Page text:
Google and the Open Source Security Foundation (OpenSSF) have released Allstar, an app that allows organizations / owners of GitHub repositories to set up security policy expectations for GitHub projects and to make sure that these policies are adhered to.
When the app detects a repository is out of compliance, it can take one of three enforcement actions (chosen by the organization/owner):
- Log the failure (and do nothing else)
- Open a GitHub issue
- Automatically correct the violation (i.e., return the repository policy setting to the previous state)
About GitHub Allstar
“Allstar works by continuously checking expected GitHub API states and repository file contents (repository settings, branch settings, workflow settings) against defined security policies and applying enforcement actions (filing issues, changing the settings) when expected states do not match the policies,” OpenSSF’s John Mertic explained.
“The continuous nature of the enforcement protects against stealthy attacks that human enforcement might not notice: Allstar will detect and respond to a policy violation if someone, for example, temporarily disables branch protections in order to commit a malicious change before reenabling the protections.”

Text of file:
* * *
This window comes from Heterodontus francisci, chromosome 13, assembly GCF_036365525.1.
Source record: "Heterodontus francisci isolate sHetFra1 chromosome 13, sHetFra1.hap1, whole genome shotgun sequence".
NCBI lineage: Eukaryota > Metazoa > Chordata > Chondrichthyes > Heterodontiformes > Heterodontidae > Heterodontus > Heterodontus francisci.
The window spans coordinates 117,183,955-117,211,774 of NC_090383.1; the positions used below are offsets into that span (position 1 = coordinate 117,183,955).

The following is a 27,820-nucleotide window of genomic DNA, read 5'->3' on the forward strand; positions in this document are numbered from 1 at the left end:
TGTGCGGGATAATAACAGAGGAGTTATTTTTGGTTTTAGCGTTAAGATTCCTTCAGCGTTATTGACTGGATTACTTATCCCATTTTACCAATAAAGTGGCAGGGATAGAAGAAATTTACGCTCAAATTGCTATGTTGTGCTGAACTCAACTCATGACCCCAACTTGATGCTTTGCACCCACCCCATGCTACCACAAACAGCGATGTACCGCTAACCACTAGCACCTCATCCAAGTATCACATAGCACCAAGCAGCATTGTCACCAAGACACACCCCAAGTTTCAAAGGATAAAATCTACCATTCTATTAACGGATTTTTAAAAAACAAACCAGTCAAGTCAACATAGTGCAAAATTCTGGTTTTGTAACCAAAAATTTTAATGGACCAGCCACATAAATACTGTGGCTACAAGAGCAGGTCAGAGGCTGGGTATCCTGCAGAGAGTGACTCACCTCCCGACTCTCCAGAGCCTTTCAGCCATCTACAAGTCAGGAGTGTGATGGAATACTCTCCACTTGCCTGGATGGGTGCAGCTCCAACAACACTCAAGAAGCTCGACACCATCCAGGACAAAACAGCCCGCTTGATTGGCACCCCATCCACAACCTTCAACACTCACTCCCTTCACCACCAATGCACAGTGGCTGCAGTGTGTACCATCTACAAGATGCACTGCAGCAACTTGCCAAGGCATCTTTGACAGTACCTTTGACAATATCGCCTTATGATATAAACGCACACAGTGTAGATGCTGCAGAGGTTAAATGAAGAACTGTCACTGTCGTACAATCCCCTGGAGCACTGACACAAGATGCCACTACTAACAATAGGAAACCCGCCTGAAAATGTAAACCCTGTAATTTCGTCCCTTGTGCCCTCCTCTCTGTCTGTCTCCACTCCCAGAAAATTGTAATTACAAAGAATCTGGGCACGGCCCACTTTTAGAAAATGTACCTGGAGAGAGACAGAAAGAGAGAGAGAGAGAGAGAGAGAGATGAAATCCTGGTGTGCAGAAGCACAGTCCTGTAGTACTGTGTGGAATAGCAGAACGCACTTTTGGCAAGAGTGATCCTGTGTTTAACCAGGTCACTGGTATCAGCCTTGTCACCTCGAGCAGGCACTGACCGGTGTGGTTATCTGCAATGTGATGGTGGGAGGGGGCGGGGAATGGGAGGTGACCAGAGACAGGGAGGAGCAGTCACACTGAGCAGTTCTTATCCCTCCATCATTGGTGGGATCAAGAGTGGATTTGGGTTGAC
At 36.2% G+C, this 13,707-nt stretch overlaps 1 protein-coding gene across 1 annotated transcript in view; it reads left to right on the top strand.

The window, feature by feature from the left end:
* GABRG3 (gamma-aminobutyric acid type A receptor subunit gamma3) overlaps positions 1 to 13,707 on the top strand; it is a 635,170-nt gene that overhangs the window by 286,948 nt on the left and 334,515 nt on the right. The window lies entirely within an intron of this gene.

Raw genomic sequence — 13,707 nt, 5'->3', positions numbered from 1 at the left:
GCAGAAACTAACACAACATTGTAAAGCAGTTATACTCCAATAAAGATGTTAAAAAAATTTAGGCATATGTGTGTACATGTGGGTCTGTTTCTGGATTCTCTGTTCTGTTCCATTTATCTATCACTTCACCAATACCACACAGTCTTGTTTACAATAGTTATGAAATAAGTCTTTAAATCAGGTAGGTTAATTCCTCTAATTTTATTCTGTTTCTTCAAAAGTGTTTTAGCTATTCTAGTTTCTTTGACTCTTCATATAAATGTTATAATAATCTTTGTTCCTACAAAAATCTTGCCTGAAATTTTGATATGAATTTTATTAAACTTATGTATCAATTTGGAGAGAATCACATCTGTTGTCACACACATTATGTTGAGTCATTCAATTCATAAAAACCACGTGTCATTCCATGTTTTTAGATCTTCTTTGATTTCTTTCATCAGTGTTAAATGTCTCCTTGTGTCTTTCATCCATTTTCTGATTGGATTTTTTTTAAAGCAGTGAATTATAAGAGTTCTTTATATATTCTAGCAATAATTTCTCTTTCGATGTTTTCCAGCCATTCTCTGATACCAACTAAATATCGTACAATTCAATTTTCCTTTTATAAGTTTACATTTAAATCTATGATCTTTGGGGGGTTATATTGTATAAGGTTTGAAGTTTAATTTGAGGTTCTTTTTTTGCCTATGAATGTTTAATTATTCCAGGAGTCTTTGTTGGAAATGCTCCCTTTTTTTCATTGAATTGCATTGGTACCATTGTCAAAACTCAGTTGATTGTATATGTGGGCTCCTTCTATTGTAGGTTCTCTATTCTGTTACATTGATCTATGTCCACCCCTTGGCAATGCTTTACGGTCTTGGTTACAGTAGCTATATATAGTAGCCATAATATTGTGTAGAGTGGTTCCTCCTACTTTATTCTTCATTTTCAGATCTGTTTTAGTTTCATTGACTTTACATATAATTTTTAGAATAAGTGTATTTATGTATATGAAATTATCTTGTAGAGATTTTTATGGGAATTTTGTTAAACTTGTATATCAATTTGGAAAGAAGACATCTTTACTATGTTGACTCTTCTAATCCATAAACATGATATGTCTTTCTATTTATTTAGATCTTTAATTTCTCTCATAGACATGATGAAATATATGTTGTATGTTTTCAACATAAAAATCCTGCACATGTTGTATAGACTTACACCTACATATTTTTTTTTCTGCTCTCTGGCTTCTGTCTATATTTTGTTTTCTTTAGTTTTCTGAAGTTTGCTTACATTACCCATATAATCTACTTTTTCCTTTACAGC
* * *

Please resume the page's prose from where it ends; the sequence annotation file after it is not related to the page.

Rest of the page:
Initial security policy checks / enforcements include:
- Branch protection (against unapproved pull requests, forced pushes, etc.)
- The presence of the SECURITY.md file, containing a defined policy for responsible vulnerability disclosure
- Enforcement of specific requirements for outside collaborators (e.g., that users with admin privileges on a repository must be members of the owning organization)
- Detection and alerts if binary artifacts are found in the repository
Future ones will be able to ensure that automatic dependency updates via Dependabot or Renovate are enabled on one’s repository, and that compromised dependency releases can’t be automatically incorporated into the project.
GitHub Allstar and Security Scorecards
Allstar works in concert with Security Scorecards, a helpful automated tool that checks things like whether the project uses tools to automatically update its dependencies, does it require code review before code is merged, does it cryptographically sign releases, does it have unfixed vulnerabilities, and so on, and calculates a score that indicates the current security posture of the project.
“Security Scorecards helps you measure your current security posture against where you want to be; Allstar helps you get there,” Mertic concluded.